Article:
This article originally appeared at LobeLog.
The trick to finding an agreement between the P5+1 world powers and Iran has become clear: keep Israel and Saudi Arabia out of the room. (But don’t expect them to be happy about it.)
Israeli Prime Minister Benjamin Netanyahu is touring the globe now with his message of doom about an impending Iranian nuclear weapon. “It will be tragic if (Iran) succeeds in avoiding the sanctions,” Netanyahu said in Rome on Tuesday.
That statement comes on the heels of his Meet the Press appearance where he said: “I think the pressure has to be maintained on Iran, even increased on Iran, until it actually stops the nuclear program, that is, dismantles it.” (more…)
Posted in Iran, tagged Ali Khameini, Ayatollah Ruhollah Khomeini, CIA, Geneva, Hassan Rouhani, International Atomic Energy Agency, Iran, Iraq, Israel, Juan Cole, Mahmoud Ahmadinejad, Nuclear Non-Proliferation Treaty, P5+1, People's Mujahedin of Iran, Persian Gulf, Prince Turki bin Faisal al Saud, Saudi Arabia, Shah Reza Pahlavi, Trita Parsi, United States on October 18, 2013 | Leave a Comment »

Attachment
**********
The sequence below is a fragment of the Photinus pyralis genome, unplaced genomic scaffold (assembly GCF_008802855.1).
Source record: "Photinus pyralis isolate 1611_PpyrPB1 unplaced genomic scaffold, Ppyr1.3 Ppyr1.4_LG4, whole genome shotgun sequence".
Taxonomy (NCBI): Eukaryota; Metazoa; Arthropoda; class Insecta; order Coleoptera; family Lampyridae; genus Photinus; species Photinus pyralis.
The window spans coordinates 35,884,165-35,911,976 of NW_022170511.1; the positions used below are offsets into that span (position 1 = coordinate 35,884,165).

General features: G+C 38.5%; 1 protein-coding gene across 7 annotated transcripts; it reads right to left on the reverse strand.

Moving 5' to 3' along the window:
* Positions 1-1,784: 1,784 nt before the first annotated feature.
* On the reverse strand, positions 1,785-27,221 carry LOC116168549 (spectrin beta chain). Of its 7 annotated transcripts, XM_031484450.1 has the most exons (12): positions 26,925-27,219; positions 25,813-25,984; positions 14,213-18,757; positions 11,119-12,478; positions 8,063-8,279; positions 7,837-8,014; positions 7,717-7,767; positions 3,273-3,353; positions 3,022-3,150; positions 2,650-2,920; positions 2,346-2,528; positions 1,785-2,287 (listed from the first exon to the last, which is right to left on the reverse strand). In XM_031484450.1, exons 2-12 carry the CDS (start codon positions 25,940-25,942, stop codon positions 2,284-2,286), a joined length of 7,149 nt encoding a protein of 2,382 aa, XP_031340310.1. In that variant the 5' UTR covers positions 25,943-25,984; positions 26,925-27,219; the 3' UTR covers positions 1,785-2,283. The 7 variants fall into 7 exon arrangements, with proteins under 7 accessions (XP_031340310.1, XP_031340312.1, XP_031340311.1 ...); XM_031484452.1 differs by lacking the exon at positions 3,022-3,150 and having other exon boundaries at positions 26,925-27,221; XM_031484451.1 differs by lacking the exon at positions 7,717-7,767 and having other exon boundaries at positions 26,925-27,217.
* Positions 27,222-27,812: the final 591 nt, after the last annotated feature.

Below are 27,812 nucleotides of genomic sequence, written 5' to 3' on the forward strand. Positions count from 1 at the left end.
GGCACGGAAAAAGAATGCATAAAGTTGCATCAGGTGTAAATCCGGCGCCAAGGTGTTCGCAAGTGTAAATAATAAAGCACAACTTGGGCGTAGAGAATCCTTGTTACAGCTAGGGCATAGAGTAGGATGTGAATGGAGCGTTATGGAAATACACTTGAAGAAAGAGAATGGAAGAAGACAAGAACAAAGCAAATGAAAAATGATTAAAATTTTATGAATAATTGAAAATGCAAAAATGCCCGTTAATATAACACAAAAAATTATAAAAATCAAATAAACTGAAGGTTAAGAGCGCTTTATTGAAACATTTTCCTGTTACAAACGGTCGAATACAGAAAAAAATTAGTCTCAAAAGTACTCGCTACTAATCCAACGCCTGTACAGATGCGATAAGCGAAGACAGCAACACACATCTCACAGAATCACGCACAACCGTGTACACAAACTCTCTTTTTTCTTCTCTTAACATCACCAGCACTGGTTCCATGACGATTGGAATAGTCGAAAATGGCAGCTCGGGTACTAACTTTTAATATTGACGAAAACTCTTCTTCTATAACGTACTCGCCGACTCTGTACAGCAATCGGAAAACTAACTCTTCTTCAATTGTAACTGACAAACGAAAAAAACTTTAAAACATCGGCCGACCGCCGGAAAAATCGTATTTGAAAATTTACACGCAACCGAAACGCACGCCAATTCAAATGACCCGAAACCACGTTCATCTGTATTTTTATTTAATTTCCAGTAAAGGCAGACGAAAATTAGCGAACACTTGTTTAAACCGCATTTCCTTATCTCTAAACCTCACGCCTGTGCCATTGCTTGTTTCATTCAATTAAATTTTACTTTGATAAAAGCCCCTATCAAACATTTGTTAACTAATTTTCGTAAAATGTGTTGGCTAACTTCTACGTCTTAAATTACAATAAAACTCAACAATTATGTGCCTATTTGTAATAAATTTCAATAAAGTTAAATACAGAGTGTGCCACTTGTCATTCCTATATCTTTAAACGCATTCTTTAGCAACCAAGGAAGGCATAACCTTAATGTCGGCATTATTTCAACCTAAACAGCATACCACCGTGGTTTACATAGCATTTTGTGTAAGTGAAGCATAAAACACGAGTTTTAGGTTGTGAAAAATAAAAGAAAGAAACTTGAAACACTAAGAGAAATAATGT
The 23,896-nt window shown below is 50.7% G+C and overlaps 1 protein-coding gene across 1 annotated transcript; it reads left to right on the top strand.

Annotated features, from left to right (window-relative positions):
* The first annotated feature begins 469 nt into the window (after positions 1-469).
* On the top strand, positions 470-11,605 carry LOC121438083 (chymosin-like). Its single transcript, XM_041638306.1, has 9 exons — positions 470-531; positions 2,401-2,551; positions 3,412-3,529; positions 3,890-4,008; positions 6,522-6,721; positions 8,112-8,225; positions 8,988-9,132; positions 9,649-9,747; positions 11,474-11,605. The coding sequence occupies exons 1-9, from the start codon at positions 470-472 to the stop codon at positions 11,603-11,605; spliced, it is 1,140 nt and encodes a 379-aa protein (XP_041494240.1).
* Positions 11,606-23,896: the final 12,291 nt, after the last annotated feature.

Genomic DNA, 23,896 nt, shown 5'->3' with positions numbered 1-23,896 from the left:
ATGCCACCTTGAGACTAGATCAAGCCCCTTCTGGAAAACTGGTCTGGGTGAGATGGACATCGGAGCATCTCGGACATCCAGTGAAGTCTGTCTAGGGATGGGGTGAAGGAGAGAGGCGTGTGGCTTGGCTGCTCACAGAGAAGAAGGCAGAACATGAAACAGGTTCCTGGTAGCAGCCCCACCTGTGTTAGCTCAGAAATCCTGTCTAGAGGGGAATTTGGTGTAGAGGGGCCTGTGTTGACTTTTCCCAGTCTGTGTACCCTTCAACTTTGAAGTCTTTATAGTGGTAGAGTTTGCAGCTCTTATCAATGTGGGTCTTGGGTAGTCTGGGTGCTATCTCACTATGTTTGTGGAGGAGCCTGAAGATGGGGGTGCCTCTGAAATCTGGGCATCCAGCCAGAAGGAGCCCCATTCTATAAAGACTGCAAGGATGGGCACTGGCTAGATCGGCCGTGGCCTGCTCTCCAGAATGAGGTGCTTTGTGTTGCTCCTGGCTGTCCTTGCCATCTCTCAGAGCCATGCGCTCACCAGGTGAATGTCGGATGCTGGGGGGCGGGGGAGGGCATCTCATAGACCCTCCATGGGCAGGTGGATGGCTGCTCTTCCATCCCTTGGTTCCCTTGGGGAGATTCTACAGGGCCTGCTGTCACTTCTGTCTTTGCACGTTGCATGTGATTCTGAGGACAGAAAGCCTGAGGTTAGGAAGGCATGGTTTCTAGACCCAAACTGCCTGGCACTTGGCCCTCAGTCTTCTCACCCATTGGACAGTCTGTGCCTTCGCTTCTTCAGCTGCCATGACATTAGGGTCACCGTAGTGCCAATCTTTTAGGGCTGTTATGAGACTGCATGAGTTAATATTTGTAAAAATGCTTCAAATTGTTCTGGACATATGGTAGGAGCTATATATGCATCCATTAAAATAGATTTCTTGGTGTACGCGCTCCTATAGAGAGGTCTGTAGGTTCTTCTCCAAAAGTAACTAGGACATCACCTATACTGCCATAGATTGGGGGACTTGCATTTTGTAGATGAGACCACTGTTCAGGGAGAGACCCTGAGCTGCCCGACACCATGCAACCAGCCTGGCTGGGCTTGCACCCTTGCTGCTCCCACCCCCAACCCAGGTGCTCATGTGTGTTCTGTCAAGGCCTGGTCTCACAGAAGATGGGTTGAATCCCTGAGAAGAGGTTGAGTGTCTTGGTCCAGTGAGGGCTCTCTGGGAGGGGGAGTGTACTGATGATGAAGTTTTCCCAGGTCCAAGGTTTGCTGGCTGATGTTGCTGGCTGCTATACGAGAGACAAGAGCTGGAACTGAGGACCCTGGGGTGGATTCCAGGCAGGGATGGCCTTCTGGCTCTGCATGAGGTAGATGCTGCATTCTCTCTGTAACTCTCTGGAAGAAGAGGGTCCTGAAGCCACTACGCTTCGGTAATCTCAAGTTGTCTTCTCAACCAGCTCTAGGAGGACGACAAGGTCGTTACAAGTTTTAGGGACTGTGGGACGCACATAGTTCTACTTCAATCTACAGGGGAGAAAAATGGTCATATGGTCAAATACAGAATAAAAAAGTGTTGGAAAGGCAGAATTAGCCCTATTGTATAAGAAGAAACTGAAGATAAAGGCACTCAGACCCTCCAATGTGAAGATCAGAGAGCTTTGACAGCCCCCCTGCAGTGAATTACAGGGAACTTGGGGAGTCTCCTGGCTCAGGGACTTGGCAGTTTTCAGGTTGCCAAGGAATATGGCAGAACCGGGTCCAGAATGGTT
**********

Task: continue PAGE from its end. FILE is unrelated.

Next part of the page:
The new nuclear talks with Iran seem to be reflecting a new direction for the Islamic Republic under Hassan Rowhani and a new openness from the US and Europe to a reasonable compromise. The unhappy parties are Israel and Saudi Arabia, but at least for now, they are not able to scuttle the hope for a resolution. Some of what this theater demonstrates is the obvious fact to anyone who has been paying attention for the past fifteen years: the entire issue of an Iranian bomb has been phony. I explain this week in Souciant.